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    Sale 2706

    Chinese 20th Century Art (Day Sale)

    25 May 2009, Hong Kong

  • Lot 941


    Price Realised  


    (YANG YIN-FONG, 1926-1997)
    The Cross
    signed and inscribed in Chinese; dated '1964'; numbered '25/30' (lower left)
    bronze sculpture and oil painting
    105.2 x 64 x 14 cm. (41 1/2 x 25 x 5 1/2 in.)
    edition 25/30
    Executed in 1964

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    In the history of the development of Taiwanese art, Yuyu Yang plays a considerably significant role in sculptural art. The two pieces of work exhibited in the auction are the artist's representative works of different periods, allowing us to have a glimpse on his journey of mind and the change of style. In 1964, being an alumnus of the Fu Jen Catholic University, Yang organized a group visit to make a pilgrimage to the Pope Paul VI and hence facilitated his three-year living in Italy.The Cross (Lot 941) is an epitome of his using calligraphic lines at the time. At the far left of the work is a cross constructed by molded tree branches, on which is a skinny human figure similarly made in synthetic tree branches, vaguely revealing the god who died a martyr and savior in the cause of man. The background color and texture constitute a heavy and obscure aurora, implying the suffering and struggling of life and also highlighting the sacrificial spirit of Christ on the cross. It is invaluable, for an oriental artist to have been able to follow and master this specific creation of the religion from the West. With extremely simplistic media and formats, Yang's work radiates with sublime spiritual evocation.

    After three year voyage and subsequent return from Italy to Taiwan in 1967, Yuyu Yang was the adviser of Hualian Marble Factory and was very much fond of the beautiful scenery in the eastern part of Taiwan. He also received inspiration from the sophisticated stone-carving method at the factory. The Moving Sleeves (Lot 942) created in 1969 features the movements of water sleeves, a skill belonging to Peking opera. Expressed with profound sentiments of Chinese performing art,Moving Sleeves primarily exhibits performer using long soft sleeves to perform hurling, throwing, tossing, lifting and swinging; the various gesticulations are intrinsic and endowed with profound sentiments. Yang utilizes back and forth incisions to remold the originally geometric form. The cutting marks appear to be sturdy; nevertheless the remaining gaps enhance gracefulness and spirituality, resembling the lightness and fluttering of moving sleeves. Yuyu Yang encorporates engravings from Chinese traditional bronze mould patterns. In his article "The Difference of the Concept between Chinese and Western Sculpture", he speaks highly of the sculpture art from the Shang and Zhou Dynasty, "The patterns are very beautiful, and the affectation is rich, and expression is sufficient to show the essence of abstraction and impressionistic manner." Hence Moving Sleeves combines formal characteristics of modernity and tradition with those of coarseness and delicacy as well. With the feature of Peking opera's gesticulations, Yang combines its graceful and light sense of movement with the precipitous and eccentric landscape of Tairoko, which is unquestionably a perfect match of natural scenery and humanistic sentiments.Furthermore, because of resembling a "ren (mankind)" of its overall form, a giant Moving Sleeves was erected outside the 2008 Olympic village, symbolizing the concept of man and the world in unison.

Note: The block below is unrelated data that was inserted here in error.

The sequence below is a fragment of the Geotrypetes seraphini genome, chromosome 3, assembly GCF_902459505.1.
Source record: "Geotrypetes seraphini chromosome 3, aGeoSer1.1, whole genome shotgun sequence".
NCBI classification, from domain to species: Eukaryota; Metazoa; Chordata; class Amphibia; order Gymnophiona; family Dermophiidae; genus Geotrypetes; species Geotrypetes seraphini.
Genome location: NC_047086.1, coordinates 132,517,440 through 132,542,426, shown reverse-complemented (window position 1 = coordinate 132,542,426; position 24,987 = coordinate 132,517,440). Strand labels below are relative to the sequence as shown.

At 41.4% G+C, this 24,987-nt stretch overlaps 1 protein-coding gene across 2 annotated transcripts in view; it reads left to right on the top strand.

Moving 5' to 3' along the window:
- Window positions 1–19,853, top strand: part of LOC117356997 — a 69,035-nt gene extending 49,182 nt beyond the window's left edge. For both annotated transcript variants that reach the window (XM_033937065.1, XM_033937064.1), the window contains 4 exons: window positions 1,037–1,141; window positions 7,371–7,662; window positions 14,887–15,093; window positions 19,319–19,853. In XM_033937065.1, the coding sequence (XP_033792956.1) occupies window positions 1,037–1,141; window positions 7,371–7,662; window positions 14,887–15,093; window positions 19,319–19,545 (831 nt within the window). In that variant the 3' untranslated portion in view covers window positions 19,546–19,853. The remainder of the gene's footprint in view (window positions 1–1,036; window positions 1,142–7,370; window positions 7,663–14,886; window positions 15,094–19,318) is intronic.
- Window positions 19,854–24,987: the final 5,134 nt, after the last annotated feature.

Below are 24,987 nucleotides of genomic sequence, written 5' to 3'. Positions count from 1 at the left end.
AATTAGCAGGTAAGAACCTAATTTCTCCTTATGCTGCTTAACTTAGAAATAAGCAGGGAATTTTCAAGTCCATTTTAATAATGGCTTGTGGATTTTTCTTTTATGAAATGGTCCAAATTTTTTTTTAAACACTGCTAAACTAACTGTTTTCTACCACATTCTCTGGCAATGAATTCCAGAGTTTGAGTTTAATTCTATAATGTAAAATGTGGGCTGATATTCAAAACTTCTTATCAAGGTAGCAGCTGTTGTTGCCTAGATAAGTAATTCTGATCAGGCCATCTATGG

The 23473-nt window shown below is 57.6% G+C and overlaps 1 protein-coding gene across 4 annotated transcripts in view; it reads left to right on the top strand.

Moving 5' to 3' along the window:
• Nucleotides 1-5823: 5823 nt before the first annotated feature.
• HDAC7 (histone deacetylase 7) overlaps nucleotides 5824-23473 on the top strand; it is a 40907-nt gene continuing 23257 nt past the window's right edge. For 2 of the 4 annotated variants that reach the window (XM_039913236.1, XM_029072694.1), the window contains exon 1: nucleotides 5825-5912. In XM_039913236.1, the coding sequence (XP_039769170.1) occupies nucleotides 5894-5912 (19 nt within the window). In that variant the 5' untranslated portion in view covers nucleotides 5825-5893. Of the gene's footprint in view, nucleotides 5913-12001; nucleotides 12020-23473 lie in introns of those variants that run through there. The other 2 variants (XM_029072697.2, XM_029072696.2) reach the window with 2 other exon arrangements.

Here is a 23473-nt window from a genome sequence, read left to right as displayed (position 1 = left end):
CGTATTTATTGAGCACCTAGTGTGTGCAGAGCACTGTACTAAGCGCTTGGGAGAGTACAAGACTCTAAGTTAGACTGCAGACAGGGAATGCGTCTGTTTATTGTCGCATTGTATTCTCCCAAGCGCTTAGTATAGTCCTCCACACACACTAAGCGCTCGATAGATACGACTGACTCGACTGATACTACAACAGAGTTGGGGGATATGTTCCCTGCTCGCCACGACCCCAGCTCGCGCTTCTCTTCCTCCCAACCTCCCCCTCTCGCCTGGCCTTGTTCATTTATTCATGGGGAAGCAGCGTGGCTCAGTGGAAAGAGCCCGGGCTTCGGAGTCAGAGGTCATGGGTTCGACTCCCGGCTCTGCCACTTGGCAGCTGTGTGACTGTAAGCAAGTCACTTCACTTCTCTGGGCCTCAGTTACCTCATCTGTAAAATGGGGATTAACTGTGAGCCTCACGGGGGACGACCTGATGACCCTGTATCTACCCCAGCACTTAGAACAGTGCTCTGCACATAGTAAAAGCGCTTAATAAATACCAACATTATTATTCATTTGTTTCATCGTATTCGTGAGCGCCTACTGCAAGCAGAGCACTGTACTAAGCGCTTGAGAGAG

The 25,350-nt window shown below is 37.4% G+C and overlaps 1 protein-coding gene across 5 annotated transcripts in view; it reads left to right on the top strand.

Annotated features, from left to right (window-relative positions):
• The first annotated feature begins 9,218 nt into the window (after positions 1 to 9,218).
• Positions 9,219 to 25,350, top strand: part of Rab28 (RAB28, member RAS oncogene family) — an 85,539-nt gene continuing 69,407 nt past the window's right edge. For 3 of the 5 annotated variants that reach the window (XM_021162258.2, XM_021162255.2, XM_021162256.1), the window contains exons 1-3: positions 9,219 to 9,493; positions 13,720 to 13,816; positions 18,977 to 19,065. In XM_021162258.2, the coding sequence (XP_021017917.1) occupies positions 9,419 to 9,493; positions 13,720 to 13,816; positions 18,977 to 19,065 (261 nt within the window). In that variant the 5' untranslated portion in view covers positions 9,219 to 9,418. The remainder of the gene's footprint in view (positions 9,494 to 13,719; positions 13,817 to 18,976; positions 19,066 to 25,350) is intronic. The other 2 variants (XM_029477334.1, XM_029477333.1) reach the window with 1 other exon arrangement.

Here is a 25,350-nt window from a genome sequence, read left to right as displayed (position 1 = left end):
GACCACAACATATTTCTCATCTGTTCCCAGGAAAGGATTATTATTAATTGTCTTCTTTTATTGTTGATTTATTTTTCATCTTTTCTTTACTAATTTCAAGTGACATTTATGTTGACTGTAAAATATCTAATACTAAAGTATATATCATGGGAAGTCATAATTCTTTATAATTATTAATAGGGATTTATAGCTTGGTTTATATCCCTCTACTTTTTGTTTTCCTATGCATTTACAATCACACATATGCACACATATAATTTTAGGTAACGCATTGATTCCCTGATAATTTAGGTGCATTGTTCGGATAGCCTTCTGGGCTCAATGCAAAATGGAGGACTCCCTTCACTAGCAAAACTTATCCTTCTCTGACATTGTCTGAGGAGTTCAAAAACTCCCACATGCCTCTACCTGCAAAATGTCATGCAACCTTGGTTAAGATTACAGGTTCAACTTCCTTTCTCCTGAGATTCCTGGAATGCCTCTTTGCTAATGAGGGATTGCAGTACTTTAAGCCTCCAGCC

National Chiao Tung University & Yuyu Yang Art Education Fund, The Handbook and Symposium of Human, Art and Technology - The International Conference on the Art of Yuyu Yang", Hsinchu, Taiwan, 2000 (illustrated, p. 263).
    Artist Publishing Co., Yuyu Yang Corpus, Taipei, Taiwan, 2005 (illustrated, p. 205).